Jesus Christ has always existed (John 8:35, 56-58; Hebrews 13:8; Revelation 1:8). He is the Son of God (John 1:1-2, 14; Romans 1:3-4; Phillipians 2:6-8; 1 Timothy 3:16). He was born of a virgin, being conceived in Mary’s womb by the Holy Spirit (Isaiah 7:14; Matt. 1:18, 24-25; Gal. 4:4). Equal to God the Father he became a man (Phillipians 2:6-7; Hebrews 10:5), taking on the physical limitations that a human body has such as sleep (Matthew 8:24), hunger (Matthew 4:2), and thirst (John 19:28). He also displayed human emotions (John 11:35). He was tested like anyone else (Hebrews 4:15), and yet sinless (Isaiah 53:9; 2 Corinthians 5:21; Hebrews 4:15; 7:26), and could, therefore, offer himself as an acceptable sacrifice in the sinner’s place (Romans 3:25; 1 John 2:2). He is immutable (Hebrews 13:8), and in him dwells all the fullness of the Godhead (Collosians 1:19; 2:9). He has no beginning nor ending (Proverbs 8:22-23; Isaiah 43:11-13; John 1:1; Collosians 1:17); and is able to save anyone that comes to him in faith (John 6:37; Hebrews 7:25). He voluntarily laid down his life to die in the place of sinners (John 10:17-18). After three days and nights in the grave he arose (Matthew 12:40; 1 Corinthians 15:4), and after several weeks he ascended to heaven in a cloud (Acts 1:9), and will return someday in the clouds to receive believers in the air to be with him forever (Acts 1:11; John 14:3; 1 Thessolonians 4:16-17). Even now, he is the believers’ High Priest (Hebrews 4:14-16) and intercedes continually to the Father on their behalf (Hebrews 7:25).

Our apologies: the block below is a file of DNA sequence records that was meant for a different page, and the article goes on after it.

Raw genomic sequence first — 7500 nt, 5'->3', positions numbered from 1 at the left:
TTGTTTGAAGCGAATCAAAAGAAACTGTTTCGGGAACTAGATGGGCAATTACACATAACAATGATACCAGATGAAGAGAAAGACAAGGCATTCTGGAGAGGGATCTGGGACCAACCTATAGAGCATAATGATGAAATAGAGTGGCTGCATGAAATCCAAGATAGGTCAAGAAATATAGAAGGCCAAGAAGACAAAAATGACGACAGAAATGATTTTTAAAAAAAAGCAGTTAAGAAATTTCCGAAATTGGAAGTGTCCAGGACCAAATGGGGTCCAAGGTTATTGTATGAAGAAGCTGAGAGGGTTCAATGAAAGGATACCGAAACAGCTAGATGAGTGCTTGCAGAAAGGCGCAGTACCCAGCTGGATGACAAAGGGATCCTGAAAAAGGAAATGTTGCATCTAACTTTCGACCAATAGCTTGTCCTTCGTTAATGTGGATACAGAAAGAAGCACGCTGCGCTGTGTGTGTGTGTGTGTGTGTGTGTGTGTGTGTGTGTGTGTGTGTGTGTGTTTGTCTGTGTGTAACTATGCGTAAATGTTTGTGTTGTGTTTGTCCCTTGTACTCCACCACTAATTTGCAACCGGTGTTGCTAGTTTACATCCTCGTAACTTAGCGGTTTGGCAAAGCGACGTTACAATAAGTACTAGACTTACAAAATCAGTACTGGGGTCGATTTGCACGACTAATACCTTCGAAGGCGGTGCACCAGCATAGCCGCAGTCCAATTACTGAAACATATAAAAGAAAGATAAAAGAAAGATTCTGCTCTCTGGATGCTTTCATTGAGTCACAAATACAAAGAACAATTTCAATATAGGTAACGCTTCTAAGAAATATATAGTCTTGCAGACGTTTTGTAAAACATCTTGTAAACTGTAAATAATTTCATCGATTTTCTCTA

The Holy Spirit has all the attributes of God. He is omniscient (1 Corinthians 2:10-11), omnipresent (Psalms 139:7-11), and eternal (Hebrews 9:14). He is deity as much as God the Father or God the Son (Acts 5:3-4; 1 Corinthians 3:16-17), though his office and work are specific. He is the Comforter (John 14:16, 26). He helps the believer remember the words of Jesus (John 14:26), and thereby guides the believer into all truth (John 16:13). He intercedes for the believer when he is unsure of what or how to pray (Romans 8:26-27), fills the believer with power to witness (Acts 1:8), and seals the believer until the day of redemption (Ephesians 1:13-14, 4:30). The Holy Spirit convinces the sinner of sin, righteousness and judgment (John 16:8-11). At the moment of conversion, the Holy Spirit seals the believer (Ephesians 1:13; 4:30). The new convert is also indwelled by the Holy Spirit (Romans 8:9; 1 Cor 3:16; 6:19). At the moment of salvation the Holy Spirit baptizes us into the Body of Christ (1 Corinthians 12:12-13, Matthew 3:11). The Holy Spirit does not exalt himself, but always glorifies the Lord Jesus Christ (John 16:13-14).